By James Saft
Nov 29 If U.S. fiscal woes set off a market
downdraft, this time the dollar could actually be a beneficiary.
Negotiations over the "fiscal cliff," a mix of automatic tax
rises and spending cuts, are ongoing. Though a deal of some sort
will probably be struck, there is a real chance of a
Stocks, of course, would suffer and Treasuries
rally, even if an inability to strike a credible
deal over the fiscal cliff makes the United States as a borrower
look, well, a bit lame.
Particularly dangerous, at least for equities, would be any
chain of events which ends with another downgrade of the U.S.
The lack of other credible safe havens means the dollar
should actually rally.
"When you remove the majors from safe-haven status, the
dollar has to benefit no matter where the trouble comes from,"
said Adnan Akant, head of foreign exchange at fund manager
Fischer Francis Trees & Watts.
This is quite a contrast from how assets traded the last
time around, in July and August of 2011 when the government's
flailing attempts to reach a deal on raising the debt ceiling
led to Standard & Poor's stripping the United States of its
hallowed AAA credit rating.
Equities fell, as expected, but government debt rallied and
the dollar got hit hard.
Treasuries received two trailing winds out of the chaos, as
they will this time if similar events unfold.
First, a cut in government spending of any sort was and will
be bad for the economy and should drive interest rates lower.
Secondly, given the lack of safe and liquid alternatives,
fund managers seeking a certain level of safety in a portfolio
almost have no choice but to add to Treasuries when the United
States itself become riskier.
THE PRIME SAFE HAVEN
No deal and draconian cuts will hurt equities as less
government spending means less revenue for companies, not to
mention the real chance of an outright recession if cuts are too
severe. It is also not wise to count on the Federal Reserve to
come to the aid of equities if we go over the cliff: Ben
Bernanke has been clear in saying there is not much he could,
much less should, do.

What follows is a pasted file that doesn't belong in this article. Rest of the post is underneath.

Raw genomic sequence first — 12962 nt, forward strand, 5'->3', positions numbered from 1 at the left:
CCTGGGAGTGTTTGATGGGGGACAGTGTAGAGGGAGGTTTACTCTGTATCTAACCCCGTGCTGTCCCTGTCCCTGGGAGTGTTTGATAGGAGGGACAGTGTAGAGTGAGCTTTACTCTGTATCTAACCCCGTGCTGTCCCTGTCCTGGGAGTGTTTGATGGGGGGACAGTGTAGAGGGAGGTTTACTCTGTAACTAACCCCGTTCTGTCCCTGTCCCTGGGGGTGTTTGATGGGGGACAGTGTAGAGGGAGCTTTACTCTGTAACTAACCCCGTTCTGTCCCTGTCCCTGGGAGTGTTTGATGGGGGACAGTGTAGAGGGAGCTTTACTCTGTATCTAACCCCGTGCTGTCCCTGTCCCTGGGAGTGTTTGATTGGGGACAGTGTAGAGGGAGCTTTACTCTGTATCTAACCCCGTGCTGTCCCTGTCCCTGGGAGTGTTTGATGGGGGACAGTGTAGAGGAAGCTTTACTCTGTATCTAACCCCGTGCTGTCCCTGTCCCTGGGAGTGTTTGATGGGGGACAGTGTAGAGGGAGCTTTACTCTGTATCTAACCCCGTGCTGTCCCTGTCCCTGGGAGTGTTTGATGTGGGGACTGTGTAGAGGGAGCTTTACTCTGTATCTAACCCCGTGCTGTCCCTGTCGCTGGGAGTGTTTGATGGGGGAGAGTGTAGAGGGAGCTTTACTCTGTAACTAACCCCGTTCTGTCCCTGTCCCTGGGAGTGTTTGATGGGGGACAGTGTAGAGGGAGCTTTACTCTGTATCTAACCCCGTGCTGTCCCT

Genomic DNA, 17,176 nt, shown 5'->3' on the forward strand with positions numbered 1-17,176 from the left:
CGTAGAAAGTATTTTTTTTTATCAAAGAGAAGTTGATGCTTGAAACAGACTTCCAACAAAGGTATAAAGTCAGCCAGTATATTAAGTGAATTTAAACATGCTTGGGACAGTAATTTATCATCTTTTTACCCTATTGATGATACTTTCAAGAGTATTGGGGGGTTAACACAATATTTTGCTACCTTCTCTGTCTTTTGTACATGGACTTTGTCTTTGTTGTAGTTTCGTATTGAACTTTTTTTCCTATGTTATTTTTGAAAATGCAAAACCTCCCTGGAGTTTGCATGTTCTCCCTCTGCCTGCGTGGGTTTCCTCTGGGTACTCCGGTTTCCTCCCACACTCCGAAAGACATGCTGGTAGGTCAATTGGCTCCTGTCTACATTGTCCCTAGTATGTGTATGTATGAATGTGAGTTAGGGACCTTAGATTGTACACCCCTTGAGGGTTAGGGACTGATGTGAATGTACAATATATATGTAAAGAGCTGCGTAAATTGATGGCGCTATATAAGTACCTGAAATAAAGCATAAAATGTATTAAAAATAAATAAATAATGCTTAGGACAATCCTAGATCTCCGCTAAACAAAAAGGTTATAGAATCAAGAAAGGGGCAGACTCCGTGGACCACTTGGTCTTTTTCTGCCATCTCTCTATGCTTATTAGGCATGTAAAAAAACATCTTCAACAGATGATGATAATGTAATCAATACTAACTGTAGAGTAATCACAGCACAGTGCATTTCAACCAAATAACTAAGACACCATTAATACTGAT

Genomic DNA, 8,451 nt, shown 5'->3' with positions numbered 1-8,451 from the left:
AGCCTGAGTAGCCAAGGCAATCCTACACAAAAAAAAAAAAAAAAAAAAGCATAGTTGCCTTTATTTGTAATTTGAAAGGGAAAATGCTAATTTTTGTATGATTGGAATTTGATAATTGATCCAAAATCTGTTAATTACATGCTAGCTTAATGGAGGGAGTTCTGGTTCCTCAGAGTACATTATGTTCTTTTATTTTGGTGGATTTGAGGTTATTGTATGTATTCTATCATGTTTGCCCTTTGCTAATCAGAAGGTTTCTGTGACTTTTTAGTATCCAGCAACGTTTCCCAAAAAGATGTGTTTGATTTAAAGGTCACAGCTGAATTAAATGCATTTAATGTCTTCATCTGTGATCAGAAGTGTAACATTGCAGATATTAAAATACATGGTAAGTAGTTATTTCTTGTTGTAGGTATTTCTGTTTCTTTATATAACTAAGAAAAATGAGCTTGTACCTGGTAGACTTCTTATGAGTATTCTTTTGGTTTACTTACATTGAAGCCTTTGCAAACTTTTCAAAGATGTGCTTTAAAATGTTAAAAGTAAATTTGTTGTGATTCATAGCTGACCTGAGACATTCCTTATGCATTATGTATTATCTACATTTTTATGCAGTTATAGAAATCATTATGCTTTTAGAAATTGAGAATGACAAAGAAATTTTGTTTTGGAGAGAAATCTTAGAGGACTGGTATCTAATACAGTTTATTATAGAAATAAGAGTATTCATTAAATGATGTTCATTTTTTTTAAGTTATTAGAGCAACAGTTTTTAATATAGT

Which is not to say there isn't a potential upside for
equities in the negotiations: if a moderate path of cuts is
agreed the certainty fairy may pay a visit to households and
businesses, prompting more capital investment and consumption
once the lay of the land is clear.
While it might on the surface seem an irony that the dollar
will actually benefit from U.S. fiscal disorder, a quick tour
around the other traditional safe havens reveals how few choices
investors have when it comes to calm harbors.
The other traditional safe havens, currencies that tend to
go up in times of financial distress, are hardly good
candidates. The euro can be passed over without comment.
The yen, still the beneficiary of being the currency
of a powerful creditor nation with lots of money overseas, is
more complicated. Japan's Liberal Democratic Party is expected
to shortly regain power and has made noises about wanting more
political control over the Bank of Japan and wanting it to
engage in more radical forms of quantitative easing, both
policies which make owning the yen particularly risky around the
The Swiss franc, also traditionally a safe haven, has
been rendered a bet on the euro by the Swiss National Bank's
policy of capping its strength against the fragile euro
. So long as you trust the SNB to stick with the cap
under duress, and markets seem to, this robs the franc of much
of its usefulness as a safety valve.
That doesn't mean the dollar goes up indefinitely.
Safe-haven flows are a knee-jerk reaction and, once the market
gets the measure of the medium-term outlook, things may look
considerably less safe.
The ultimate irony, and one which may eventually be bad for
U.S. assets, is that the United States' status as leading
reserve currency, chief safe haven and strongest among the weak
will give it more latitude to delay tough decisions about its